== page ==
The lack of promised COVID-19 screenings at Jackson County courthouses has led Presiding Judge David M. Byrn to urge county officials to provide those screenings, citing pledges they made prior to reopening the courthouses.
In a May 26 letter to County Executive Frank White, Byrn outlined the discussions that took place between court and county officials before the court moved into Phase One of reopening, which allows for more in-person proceedings.
In preparing for reopening May 18, Byrn requested that everyone entering courthouses — both employees and members of the public — have their temperatures checked, he said in his letter.
The county took the conversation one step further, he added. Noting the availability of COVID-19-related funding, county officials agreed to hire medical professionals to take temperatures and pose standard screening questions to people entering the courthouses, he said.
“Relying on that promise, I repeated the county’s promise to court employees [advising them that they would be screened], attorneys and other members of the public,” Byrn said. “Unfortunately, county administration has not fulfilled that promise.”
When Byrn arrived at the courthouse on May 18, no screeners were in place, he said. In response to his questions about their absence, Byrn said, the county has offered different responses — that it does not have enough thermometers, and it has not secured a contract with medical professionals.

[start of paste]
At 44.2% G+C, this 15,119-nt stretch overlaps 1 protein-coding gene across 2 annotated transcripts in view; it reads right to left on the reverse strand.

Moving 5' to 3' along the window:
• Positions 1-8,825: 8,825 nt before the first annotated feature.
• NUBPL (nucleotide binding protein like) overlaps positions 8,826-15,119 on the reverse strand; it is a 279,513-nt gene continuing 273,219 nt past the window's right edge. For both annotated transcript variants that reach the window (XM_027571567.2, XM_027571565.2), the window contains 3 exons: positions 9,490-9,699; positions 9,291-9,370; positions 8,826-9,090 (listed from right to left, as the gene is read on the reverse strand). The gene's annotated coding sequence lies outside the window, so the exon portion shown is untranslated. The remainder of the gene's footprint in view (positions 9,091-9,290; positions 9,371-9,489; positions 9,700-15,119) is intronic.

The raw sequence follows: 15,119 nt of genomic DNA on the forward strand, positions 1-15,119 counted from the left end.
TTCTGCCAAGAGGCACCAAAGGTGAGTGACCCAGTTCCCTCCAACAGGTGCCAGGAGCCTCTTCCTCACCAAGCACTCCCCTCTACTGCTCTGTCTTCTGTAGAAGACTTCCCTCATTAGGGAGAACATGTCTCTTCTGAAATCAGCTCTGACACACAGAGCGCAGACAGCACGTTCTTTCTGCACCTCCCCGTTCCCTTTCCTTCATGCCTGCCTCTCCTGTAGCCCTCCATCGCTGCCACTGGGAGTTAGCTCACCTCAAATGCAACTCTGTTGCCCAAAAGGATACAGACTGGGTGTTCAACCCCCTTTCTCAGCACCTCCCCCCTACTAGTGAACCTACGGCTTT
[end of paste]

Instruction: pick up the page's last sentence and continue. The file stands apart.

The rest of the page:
Byrn said county officials then told him that the screenings would begin on May 26. But late in the day on May 22, the Friday before Memorial Day weekend, he learned that no medical professionals were available to provide screenings during the next week, he said. The county has offered no indication of when screenings will begin, he said.
In his letter, Byrn said he is skeptical of the county’s assertion that it could not find health workers to do the work. He urged the county to uphold its promises.
“Protecting the health and safety of employees as well as our fellow citizens is a fundamental and primary responsibility of Jackson County government,” he said. “It is also simply the right thing to do —and it is what Jackson County government agreed to do. This failure is completely inexcusable.”
Marshanna Smith, spokeswoman for the county, said in a statement that protecting the health and wellbeing of the public and staff is the county’s top priority.
“The County just recently acquired thermometers and is in the process of working to secure a contract with a provider to administer the temperature checks,” she said.